Kids on drugs: What to do?
Suspect your kid is using drugs?
Carrie Kulinski, the Janesville School District's coordinator of drug programs and a longtime drug-abuse counselor, recommends a four-step approach.
The first thing to do is get educated, Kulinski said.
Maybe your clue is an empty pill bottle or a paper bag with rags in it in his room. Maybe it's a smoking pipe on the floor of her car. If you don't know what those things mean or the dangers involved, find out. See the list of resources accompanying this article.
Step 2: Talk to your kids.
“Parents are sometimes afraid that they will push their child away by talking to them about drug use,” Kulinski said. “The important thing to remember is that it is never too early or too late to take action …
“Parents are the most important part of a kid's life,” said Kulinski, who works with students who are struggling with drug abuse every day. “Your actions on their behalf can make a difference.”
Kulinski said the conversation should not take place when the parent is upset or rushed for time.
“This isn't an easy conversation. You may have feelings of anger or guilt, or you may feel you have failed because your kid is using. This isn't true,” Kulinski said.
“Tell your child what you have seen and how you feel about it. Be specific about the things you have observed,” Kulinski said.
Step 3: Set clear rules.
“For example: 'In this family, we don't smoke marijuana,'” Kulinski said.
Then make it clear that you will enforce those rules.
Step 4: If you have uncovered a drug or drinking problem, contact a school counselor or drug-counseling professional.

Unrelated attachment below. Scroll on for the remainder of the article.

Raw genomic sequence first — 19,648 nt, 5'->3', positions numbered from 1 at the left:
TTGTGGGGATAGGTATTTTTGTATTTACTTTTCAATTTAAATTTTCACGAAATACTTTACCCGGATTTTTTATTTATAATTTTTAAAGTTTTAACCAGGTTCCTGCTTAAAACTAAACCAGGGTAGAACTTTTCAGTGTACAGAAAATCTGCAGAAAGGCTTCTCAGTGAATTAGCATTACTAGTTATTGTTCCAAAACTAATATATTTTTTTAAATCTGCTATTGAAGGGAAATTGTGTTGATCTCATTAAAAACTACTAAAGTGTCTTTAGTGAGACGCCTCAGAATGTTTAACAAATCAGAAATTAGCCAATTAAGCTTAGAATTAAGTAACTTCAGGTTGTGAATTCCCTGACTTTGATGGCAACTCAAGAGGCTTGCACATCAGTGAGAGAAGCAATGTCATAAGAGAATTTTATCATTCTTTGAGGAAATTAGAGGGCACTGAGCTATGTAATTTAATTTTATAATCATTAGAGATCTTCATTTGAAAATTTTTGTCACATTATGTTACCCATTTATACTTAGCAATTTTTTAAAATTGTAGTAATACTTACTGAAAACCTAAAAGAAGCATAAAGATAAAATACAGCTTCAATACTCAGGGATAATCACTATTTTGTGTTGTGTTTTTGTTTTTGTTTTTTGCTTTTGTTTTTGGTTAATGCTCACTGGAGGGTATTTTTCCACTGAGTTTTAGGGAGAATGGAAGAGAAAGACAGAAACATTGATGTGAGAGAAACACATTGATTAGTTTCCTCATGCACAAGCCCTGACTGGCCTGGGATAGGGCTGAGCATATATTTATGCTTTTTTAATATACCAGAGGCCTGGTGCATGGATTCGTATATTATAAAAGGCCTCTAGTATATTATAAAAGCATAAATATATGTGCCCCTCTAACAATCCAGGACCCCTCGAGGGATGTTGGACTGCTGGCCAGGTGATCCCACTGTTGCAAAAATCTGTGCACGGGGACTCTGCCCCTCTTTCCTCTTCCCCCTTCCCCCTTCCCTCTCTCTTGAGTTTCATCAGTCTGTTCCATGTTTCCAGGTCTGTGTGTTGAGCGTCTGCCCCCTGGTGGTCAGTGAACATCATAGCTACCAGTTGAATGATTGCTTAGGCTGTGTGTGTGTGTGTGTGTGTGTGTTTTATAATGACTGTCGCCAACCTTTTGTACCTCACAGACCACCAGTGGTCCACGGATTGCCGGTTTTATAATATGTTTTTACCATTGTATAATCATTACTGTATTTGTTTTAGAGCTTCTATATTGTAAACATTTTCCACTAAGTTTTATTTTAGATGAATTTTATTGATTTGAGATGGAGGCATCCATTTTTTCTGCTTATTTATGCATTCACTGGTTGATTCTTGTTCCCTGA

“The most important thing is for you to take action,” Kulinski said. “Look for community resources such as a counseling agency that can conduct an adolescent alcohol and drug assessment.”
Parents should not doubt the influence they have on their kids, Kulinski said. Research—including surveys of teens—has shown repeatedly that parents are the most influential people in teens' lives.
“Most kids say, 'That's why I don't use drugs, because I don't want to lost the trust and respect of my parents,'” Kulinski said.
“Take action to stop (drug use) as soon as you can,” Kulinski added. “It may be the most important step you ever take.”
Tips for learning
Information about drug abuse is readily available on the Internet or at the public library. Resources include:
-- Call the National Clearinghouse for Alcohol and Drug Information, 1-800-788-2800, and then press 2 and ask for the free pamphlets and fact sheets. Information can be mailed in a plain envelope if you request it.
-- Contact a school counselor or school district coordinator for alcohol and other drugs of abuse (AODA).
Tips for talking
Teen drug-abuse expert Carrie Kulinski has these thoughts about having The Drug Talk with your kid:
-- Don't make it an interrogation. Don't threaten. Try instead to connect.
-- Tell your kids you love them and that you are worried they may be using drugs or alcohol.
-- Remind them that substance abuse can have serious consequences.
-- Tell them you feel concerned about them when they use drugs and that you want to keep them safe.
-- Don't forget you are also there to listen to them.
-- Tell them you want them to be a part of the solution.
-- Tell them what you will do to help them.
-- Be prepared for denial. Don't expect them to admit they have a problem.
-- After the talk, don't give up. Keep lines of communication open.
Here are some organizations that can provide drug assessments and/or counseling:
-- Crossroads Counseling Center, Janesville, (608) 755-5260.
-- Genesis Counseling Services, Janesville, (608) 757-0404.
-- Janesville Psychiatric Clinic, (608) 755-1475.
-- Mercy Options, (608) 756-5555.
-- Rosecrance, Rockford, Ill., (815) 399-5351.